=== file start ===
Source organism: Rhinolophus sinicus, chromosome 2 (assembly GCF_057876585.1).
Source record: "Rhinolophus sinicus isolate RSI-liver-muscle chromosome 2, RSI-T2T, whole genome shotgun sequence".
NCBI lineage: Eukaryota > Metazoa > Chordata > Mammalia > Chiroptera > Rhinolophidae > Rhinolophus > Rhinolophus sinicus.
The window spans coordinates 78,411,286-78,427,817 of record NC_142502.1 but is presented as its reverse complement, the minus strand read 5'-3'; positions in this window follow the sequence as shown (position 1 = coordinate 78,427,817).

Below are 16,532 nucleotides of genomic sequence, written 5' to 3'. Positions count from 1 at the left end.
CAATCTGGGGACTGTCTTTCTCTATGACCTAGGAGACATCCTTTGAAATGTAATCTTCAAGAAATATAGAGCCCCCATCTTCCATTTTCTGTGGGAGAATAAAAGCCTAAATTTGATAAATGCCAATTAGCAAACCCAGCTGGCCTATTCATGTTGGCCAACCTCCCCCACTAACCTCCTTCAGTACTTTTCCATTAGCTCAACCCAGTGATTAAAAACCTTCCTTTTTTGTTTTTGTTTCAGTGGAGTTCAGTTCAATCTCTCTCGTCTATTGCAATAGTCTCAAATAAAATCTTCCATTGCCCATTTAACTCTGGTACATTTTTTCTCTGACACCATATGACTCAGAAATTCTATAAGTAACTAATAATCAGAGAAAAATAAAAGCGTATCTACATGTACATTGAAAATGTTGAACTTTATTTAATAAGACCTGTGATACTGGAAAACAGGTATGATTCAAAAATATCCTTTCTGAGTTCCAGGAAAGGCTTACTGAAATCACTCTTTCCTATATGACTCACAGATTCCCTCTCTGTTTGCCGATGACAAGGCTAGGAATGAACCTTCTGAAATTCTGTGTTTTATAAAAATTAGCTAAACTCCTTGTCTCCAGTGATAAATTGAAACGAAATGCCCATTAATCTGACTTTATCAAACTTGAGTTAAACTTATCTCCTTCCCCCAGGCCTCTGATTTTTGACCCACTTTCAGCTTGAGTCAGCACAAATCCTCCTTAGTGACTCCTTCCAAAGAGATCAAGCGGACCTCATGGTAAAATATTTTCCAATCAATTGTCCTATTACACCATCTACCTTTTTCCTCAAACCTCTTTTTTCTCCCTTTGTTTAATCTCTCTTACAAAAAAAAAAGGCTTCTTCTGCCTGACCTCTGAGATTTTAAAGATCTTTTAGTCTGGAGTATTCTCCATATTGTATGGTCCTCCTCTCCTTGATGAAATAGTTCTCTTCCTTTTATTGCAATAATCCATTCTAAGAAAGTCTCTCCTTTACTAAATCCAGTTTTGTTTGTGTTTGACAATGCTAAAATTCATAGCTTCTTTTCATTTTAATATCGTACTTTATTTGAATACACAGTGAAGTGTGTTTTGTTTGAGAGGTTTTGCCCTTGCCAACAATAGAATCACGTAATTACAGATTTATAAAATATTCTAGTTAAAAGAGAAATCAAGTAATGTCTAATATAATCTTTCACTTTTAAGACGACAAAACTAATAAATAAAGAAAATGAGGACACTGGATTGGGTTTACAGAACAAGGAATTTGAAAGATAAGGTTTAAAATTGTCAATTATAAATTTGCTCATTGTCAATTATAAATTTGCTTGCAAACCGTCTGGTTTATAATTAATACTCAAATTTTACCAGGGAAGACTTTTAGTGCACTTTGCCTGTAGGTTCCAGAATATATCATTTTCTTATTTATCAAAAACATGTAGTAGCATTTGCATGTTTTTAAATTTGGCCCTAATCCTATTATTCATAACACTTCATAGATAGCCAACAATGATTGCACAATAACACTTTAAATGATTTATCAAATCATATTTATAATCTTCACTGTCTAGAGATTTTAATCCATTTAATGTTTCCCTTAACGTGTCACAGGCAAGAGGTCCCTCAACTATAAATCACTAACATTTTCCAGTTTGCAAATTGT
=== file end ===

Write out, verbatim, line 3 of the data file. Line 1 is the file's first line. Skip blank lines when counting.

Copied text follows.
NCBI lineage: Eukaryota > Metazoa > Chordata > Mammalia > Chiroptera > Rhinolophidae > Rhinolophus > Rhinolophus sinicus.